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Analysis of GPS P(Y) signal power enhancement based on the observations with a semi-codeless receiver


The Global Position System (GPS) satellites of Block IIR-M and later versions can turn on the signal power enhancement if needed. In recent years, this power enhancement has been triggered several times when the U.S force was involved in local conflicts, which was observed by the monitoring receivers at International GNSS Service (IGS)/international GNSS Monitoring and Assessment System (iGMAS) stations or the high-gain antennas at monitoring ground stations. The specific power enhancement magnitudes with these two observation methods are different. The observations of L1/L2 P(Y) power with a high-gain antenna are accurate, while the observations at IGS/iGMAS stations contain biases. This paper analyses the reasons for the observation biases with monitoring receivers at IGS/iGMAS stations and proposes a method verifying the accurate relation between the observed carrier-to-noise ratio (C/N0) data and the real power enhancement magnitudes. When the power enhancement event happens, the observed L1/L2 P(Y) C/N0 data at IGS/iGMAS stations can be corrected using the model proposed in this paper. In the analysis, this paper concludes that the power of L1P(Y) increases by about 4.3–5.3 dB and the power of L2P(Y) by about 4.6–5.2 dB in power enhancement events, which matches the designed capability of GPS satellites as well. The results are also verified by the data of high-gain antennas.


In order to improve the anti-jamming capability of the navigation service in conflict environments, the power enhancements of GPS L1 P(Y) signal and L2 P(Y) signal were used many times. The power enhancement of GPS signals and its influence on GNSS services were reported and studied (Fan et al., 2012; Jiménez-Baños et al., 2011). The latest enhancement event in Syria was also analysed in many works (Thoelert et al., 2018; Xie et al., 2021). In these studies, the data from International GNSS Service (IGS) stations are used. However, at these stations, as long as most non-military users, the real power increment of each signal component cannot be obtained by its observed C/N0, because the P(Y) signals are received with semi-codeless methods.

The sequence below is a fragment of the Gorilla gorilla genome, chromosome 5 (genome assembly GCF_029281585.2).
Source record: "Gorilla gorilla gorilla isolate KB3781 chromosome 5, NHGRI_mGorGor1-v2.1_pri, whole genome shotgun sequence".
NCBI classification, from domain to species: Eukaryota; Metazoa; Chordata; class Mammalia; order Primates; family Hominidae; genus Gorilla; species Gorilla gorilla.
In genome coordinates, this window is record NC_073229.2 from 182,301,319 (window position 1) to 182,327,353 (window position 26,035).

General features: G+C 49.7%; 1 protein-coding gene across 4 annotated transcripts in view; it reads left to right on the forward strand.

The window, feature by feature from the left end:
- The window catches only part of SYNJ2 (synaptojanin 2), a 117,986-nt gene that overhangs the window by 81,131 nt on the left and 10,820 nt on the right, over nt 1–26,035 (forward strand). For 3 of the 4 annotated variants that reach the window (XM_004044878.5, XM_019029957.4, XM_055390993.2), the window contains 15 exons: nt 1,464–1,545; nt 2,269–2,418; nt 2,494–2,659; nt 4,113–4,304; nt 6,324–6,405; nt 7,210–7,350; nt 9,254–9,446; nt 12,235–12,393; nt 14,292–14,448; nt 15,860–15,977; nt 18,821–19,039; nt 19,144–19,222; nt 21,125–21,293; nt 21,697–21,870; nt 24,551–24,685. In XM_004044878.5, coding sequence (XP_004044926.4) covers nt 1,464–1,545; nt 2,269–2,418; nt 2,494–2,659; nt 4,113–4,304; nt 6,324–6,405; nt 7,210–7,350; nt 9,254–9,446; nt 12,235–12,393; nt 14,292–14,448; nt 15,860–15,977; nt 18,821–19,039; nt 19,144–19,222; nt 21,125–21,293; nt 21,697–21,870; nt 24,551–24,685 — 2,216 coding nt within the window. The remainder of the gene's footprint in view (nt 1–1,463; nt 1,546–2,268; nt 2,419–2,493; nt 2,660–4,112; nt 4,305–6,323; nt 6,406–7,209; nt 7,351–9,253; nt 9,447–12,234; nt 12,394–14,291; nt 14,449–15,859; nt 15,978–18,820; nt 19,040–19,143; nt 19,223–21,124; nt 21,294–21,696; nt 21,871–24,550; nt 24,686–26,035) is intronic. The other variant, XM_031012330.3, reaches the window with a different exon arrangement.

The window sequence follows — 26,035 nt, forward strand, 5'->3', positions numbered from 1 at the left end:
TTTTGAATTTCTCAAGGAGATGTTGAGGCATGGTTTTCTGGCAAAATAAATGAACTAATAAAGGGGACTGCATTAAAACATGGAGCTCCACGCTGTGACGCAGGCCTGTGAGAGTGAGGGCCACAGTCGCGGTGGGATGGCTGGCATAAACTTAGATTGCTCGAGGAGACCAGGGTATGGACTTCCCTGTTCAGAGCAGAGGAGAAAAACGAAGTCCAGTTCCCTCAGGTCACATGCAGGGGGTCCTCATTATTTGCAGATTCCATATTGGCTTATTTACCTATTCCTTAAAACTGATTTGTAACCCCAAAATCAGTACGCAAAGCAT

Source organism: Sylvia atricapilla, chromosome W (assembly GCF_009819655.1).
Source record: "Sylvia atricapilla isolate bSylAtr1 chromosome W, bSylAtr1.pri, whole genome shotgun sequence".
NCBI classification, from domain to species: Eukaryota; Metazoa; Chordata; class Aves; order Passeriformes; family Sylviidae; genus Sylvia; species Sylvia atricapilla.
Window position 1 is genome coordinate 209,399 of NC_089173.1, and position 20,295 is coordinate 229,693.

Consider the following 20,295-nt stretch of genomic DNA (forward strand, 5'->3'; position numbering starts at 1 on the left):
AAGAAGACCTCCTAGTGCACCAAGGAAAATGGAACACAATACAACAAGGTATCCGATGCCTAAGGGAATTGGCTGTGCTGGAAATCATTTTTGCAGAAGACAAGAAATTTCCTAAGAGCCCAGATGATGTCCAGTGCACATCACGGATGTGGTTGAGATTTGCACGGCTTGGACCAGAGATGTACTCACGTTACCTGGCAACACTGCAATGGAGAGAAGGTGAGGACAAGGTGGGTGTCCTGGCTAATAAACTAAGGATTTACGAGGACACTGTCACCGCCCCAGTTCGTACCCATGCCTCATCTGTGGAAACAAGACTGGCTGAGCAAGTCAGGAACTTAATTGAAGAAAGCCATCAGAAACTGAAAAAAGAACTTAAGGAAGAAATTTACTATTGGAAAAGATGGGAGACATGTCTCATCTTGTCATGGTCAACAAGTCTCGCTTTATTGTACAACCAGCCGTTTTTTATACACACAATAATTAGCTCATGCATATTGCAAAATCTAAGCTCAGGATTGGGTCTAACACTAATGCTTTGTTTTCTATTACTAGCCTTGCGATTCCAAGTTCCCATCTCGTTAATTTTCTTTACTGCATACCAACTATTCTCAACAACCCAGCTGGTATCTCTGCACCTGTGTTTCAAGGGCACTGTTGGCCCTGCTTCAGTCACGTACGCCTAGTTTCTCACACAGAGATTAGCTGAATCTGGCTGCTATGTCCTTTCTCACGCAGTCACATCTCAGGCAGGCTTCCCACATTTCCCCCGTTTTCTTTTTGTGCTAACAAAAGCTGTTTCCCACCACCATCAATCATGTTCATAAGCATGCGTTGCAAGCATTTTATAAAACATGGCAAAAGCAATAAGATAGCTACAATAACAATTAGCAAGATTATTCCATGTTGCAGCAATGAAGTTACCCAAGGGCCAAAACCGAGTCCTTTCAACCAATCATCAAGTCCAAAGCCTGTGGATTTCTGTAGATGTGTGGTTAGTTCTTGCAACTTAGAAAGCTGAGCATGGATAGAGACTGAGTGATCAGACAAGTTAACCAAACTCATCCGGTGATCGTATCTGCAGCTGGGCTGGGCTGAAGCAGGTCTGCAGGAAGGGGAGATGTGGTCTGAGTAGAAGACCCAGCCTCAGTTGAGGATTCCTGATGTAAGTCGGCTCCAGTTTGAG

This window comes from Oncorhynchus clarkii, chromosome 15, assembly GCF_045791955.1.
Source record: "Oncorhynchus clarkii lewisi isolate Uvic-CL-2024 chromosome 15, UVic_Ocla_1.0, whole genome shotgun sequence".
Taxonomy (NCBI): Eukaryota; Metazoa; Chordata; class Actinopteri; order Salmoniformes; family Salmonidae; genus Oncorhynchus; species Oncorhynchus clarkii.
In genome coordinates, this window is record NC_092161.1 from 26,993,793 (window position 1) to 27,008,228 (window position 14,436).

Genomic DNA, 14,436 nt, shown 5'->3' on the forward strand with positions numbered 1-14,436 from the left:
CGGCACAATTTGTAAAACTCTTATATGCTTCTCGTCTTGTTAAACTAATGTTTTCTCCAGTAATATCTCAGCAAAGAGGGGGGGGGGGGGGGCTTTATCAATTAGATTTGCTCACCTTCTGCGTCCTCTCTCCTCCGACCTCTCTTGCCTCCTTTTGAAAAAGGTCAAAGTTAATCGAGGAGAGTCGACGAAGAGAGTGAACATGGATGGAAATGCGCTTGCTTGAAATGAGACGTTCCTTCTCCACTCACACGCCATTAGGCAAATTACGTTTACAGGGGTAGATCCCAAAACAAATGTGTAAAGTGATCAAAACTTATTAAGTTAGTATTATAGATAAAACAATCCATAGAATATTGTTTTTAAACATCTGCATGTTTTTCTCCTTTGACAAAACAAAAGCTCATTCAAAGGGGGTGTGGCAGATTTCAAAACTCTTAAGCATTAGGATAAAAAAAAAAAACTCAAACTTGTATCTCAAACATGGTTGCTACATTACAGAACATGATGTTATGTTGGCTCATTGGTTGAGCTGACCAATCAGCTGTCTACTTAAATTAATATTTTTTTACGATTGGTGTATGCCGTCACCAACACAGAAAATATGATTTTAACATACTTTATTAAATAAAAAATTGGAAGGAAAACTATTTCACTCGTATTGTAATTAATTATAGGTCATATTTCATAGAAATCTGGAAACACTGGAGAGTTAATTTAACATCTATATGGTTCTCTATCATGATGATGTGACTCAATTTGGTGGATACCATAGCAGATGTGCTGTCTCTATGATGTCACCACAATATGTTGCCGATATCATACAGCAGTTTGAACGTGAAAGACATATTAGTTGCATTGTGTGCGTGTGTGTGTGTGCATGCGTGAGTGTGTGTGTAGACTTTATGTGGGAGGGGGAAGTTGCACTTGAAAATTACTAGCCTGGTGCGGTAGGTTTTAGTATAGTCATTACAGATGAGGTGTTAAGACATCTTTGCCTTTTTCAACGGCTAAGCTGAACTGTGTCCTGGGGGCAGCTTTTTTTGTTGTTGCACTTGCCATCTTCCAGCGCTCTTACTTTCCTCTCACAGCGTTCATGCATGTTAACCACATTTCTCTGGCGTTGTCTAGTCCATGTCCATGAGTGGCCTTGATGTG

The semi-codeless and codeless methods of receiving GPS L1P(Y) and L2P(Y) signals are widely discussed (Betz & Cerruti, 2020; Liao et al., 2006; O'Driscoll & Curran, 2017; Soloviev et al., 2012; Zeng et al., 2017). Montenbruck et al. (2006) compared the performance of three different dual-frequency receivers equipped with semi-codeless receiving algorithms. The research indicates that the complexity and the accuracy of tracking are various in these three receivers. Woo (2000) also compared the performance of several codeless and semi-codeless tracking receivers. The result shows that the z-track has the least C/N0 loss among them. Borio (2011) analysed the performance of squaring and cross-correlation in the tracking of GPS L2P(Y) signal and proposed a generalized codeless PLL structure. Borio et al. (2013) and Borio (2019) also developed the method of codeless processing of the BOC (Binary Offset Carrier) signal, and other researchers analysed the performance of most codeless and semi-codeless tracking algorithms (Bakholdin et al., 2020; Betz & Cerruti, 2020). Besides, the voting modulation method used in GPS III satellites may influence the performance of codeless tracking method and was analysed in Allen et al. (2020). Based on these analyses, most tracking stations nowadays adapt the z-track method for L1P(Y) and L2P(Y) signal tracking because of its better C/N0 performance.